Reno Tahoe Tonight is turning 7 this month. We checked in with the magazine’s editor and publisher, Oliver X, to see what he’s up to these days and what’s in store for the magazine in years to come.
So, you guys are turning 7, and I heard that you’re throwing a big bash.
We are. Since our launch in 2009, we threw parties for ourselves. It’s sort of like a thank you to the staff, the team, the contributors, the readers, for supporting us. But from day one I wanted to launch on Bob Marley’s birthday every year because I like to do a party on Feb. 6 every year, and this was a great excuse.
You work across mediums. Can you tell me a little about what you’re doing with local television and radio?
Yeah. I have a KNEWS 107.3 FM weekly radio show on Shamrock. It airs Saturdays at 8 p.m. and Sundays at 11 a.m., and it was an idea to—you know, I’ve always been in radio in some way. I was in college radio at U.C. Berkeley on KALX, and I did a community affairs show there called Amandla. I just really have always liked radio, so as a brand extender, and as an idea to cross market, I wanted to have a radio presence. And then—because we do so many events as coverage and I’m a promoter—I wanted to also share stories, so Fox News asked me to be a contributor, and I’m a weekly contributor on Fox Mornings on 11 on the news every Wednesday. I have a thing called “What to do Wednesday,” which is a hump-day broadcast about what to do in the coming weekend. It’s pretty cool. So, it’s just a small segment, but I love it. And then I book their weekly live local show on Friday.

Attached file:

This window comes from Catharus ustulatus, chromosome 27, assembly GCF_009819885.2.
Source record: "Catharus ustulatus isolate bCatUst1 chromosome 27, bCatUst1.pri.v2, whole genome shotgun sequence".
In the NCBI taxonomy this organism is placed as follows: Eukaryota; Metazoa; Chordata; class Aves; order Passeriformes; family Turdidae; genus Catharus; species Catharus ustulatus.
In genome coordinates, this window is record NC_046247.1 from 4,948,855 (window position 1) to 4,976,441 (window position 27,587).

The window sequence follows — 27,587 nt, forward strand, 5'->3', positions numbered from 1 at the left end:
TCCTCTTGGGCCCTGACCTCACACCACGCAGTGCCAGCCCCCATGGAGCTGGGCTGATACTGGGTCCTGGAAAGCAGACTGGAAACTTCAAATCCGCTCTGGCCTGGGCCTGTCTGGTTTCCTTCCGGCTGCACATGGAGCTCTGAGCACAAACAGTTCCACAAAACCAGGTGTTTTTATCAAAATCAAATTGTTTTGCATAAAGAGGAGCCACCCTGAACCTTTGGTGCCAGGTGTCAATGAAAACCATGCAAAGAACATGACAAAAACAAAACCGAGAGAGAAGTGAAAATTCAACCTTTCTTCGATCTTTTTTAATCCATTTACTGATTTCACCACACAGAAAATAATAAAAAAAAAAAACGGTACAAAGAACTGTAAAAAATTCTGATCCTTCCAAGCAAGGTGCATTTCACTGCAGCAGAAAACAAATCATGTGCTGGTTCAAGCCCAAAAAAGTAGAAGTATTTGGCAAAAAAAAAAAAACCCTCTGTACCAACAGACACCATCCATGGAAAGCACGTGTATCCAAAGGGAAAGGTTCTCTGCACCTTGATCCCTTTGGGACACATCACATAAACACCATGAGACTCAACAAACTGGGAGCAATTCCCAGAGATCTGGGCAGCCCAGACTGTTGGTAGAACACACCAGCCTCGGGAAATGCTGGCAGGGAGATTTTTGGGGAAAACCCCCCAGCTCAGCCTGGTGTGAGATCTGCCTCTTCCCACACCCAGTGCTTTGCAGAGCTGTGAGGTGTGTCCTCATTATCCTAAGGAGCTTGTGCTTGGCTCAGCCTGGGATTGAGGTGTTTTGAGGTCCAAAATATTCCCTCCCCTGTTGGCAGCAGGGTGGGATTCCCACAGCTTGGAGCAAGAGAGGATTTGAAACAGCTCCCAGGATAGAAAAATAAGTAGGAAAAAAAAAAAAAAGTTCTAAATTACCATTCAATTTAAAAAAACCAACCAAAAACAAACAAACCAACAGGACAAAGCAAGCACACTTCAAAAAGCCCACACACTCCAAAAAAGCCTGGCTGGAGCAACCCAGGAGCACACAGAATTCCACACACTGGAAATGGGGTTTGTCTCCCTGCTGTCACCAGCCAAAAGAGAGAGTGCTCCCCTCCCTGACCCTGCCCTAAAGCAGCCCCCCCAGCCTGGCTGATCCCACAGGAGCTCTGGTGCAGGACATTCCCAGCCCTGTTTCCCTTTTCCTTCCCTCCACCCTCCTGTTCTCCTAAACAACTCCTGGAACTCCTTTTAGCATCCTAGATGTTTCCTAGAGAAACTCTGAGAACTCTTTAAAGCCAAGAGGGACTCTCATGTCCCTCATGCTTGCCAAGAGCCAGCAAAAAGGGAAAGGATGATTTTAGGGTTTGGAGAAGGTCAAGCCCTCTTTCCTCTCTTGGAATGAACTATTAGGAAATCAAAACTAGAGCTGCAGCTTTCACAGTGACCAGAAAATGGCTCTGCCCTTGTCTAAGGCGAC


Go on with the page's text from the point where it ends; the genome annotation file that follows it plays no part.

Right on. So, the magazine’s come a long way in seven years. I wonder, where does it go in the next seven?
We started with 16 pages in 2009, and now we’re at 104. We’re sort of stretching the limits of saddle-stitching, as far as—we might have to go to perfect binding. But what we did—we innovated by adding a third staple when needed. … We started that recently, and it’s been working. I think I want to get up to about 124 pages, and that should be fine for us. And I like the size that we’re at still, as well—eight and half by five and a half [inches] wide. The future really is to drill down and to be better at what we’re doing, you know. Irrelevance is the enemy for us. We want to be relevant, and we want to extend some of the culture. We see ourselves as a mirror of culture, but not necessarily of mainstream culture—of emerging culture, indie culture, underground culture. We were the first to do a story on Chor Boogie, who was the 2008 Beijing muralist, in Beijing—first time a street artist had ever done anything for the Olympics.
So, I know that Oliver X is your legal name, but is there an origin story behind the X?
Yes, there is. Gosh, it seems like a world ago when people expressed their social convictions through how they named themselves. … The X part—the earliest book that I grew up seeing was The Autobiography of Malcolm X. As I emerged as a growing young man after my father’s death, I was looking for role models. And so, knowing my father was very deeply convicted to trade unionism, and was a person who actually admired Malcolm X, and referred to himself as Oliver X, I—once I was able to, in California—I changed my name to X. Now, why that is, is because there’s a concept in Swahili called kujichagulia, which means self determination—the ability to name yourself and to lead your life. … So self determination is the power to name oneself. So, for me, I thought it would be very symbolic to honor not only my father but also Malcolm X, who I consider to be a political figure and a spiritual figure, who went through a transcendence. He went from prison to basic priest and then also disavowed racism. And that’s really important.